A wide variety of small business loans are available on the market today. This leaves many self-employed people wondering how these different types of financing for small businesses really work.
In this article, you’ll find a brief overview of business financing options along with information on how small business owners find business loans.
Financing a Small Business
When you’re looking for small business loans, keep in mind that there are different types of business lending for different uses. Operating capital is typically handled differently than a mortgage, for instance—these are often distinct loan products with different application requirements and stipulations on how funds are used. If your company needs funding, it usually pays to shop around.
Compare quotes from different lenders, banks and other funding sources. Remember to look carefully at interest rates, factor rates and total borrowing costs. Read the fine print and compare when your loan must be repaid, how much it will cost you and how much flexibility you have with using the capital you’re borrowing.
Every loan is unique. Never agree to borrow without reviewing all the information provided along with the terms. Here are a few basics to consider:
- Interest rates: These rates show capital depreciation over time and result in added charges throughout a specific loan term. The higher the rate, the more you may end up paying on your loan. You can compare rates from one loan to another to find out how much you’ll owe.
- Factor rates: This isn’t the same as an interest rate—instead, factor rates reflect the total cost of borrowing. Be careful, because factor rates may make a loan seem cheaper than it actually is.
- Term: How long a loan takes to reach maturity and when it needs to be repaid. You may have ongoing, regular repayments to make on your loan throughout the course of the term. For instance, you may take a 36-month loan with monthly payments. A shorter or longer term isn’t necessarily better or worse. It all depends on how expensive it is to essentially “rent” the money for that term and how you’ll have to pay it back. Short-term loans are designed to reach maturity in 18 months or less. Long-term loans are typically longer than 18 months and may last for several years.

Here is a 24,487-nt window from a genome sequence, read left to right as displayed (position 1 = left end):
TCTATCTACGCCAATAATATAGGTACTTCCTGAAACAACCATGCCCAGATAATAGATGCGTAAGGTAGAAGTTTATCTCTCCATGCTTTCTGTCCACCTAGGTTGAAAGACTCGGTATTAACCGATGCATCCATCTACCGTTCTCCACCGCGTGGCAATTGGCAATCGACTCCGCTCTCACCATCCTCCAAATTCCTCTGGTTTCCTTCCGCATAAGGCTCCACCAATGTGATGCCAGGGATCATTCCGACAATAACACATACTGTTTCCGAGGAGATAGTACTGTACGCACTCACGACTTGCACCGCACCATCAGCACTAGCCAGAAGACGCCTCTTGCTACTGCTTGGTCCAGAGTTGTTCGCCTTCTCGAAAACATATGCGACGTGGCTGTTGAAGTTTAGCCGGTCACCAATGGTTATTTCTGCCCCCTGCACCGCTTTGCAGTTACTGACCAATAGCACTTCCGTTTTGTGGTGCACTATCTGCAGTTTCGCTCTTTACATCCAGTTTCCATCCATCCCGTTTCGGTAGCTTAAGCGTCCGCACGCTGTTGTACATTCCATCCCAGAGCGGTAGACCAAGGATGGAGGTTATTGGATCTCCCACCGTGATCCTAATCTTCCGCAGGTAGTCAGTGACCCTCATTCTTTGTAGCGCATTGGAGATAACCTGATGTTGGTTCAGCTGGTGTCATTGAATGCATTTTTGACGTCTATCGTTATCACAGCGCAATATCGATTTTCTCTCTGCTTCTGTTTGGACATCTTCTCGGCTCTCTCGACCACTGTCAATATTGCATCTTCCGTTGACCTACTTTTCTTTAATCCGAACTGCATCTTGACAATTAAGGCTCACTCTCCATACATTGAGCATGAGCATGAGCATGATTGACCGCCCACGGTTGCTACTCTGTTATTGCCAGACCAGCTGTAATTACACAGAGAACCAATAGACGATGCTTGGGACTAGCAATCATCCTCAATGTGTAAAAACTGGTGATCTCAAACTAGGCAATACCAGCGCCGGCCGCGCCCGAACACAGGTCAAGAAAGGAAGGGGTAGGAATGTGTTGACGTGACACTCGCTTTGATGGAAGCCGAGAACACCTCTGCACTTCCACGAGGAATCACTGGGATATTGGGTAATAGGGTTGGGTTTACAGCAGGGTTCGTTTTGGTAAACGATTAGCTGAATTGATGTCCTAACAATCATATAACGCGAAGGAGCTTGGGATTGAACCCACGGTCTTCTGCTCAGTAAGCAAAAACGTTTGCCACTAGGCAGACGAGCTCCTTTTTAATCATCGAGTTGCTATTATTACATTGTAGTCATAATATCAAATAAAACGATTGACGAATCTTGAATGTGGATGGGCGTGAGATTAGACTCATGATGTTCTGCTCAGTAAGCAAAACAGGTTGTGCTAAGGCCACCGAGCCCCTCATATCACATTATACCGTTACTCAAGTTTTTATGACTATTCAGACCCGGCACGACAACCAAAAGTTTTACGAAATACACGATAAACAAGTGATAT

Gather a few quotes and consider applying. If you’re ready to compare your options, here are a few types of business loans you’ll probably see.
Types of Funding for Small Businesses
Business loans don’t have to be opaque and confusing. Learn more about each of these options so you’ll be in a better position to make the right financial decisions for your company.
Term Loan Small Business Financing
If you need a lump sum of capital to use for a specific investment in your business, a term loan may fit the bill. Term loans:
- Designed to last between 1 and 5 years
- Generally range between $10,000 and $500,000
- Provide a fixed interest rate
- Low monthly payments
- Repay over time
- May have prepayment penalties
Keep in mind that these loans can be used for a variety of different purposes.
Financing a Small Business with Short-Term Loans
Looking for working capital? You may benefit from a short-term loan:
- Designed to last for a few months to about one year
- Borrow up to $500,000 depending on your qualifications
- Payback principal, interest and lender fees
- Repay daily, weekly or monthly
- Higher payments because the loan term is shorter than other loans
Businesses experiencing limited cash flow may benefit the most from a short-term loan.
Small Business Line of Credit
With a line of credit, your business gets flexible access to capital that you can use as-needed once you’re approved. Applicants receive approval for a loan up to a certain amount, such as $50,000, and can then charge up to that amount whenever needed.
- As long as you make on-time payments and don’t exceed your credit limit, you can keep borrowing over and over again
- Generally lower limits than term loans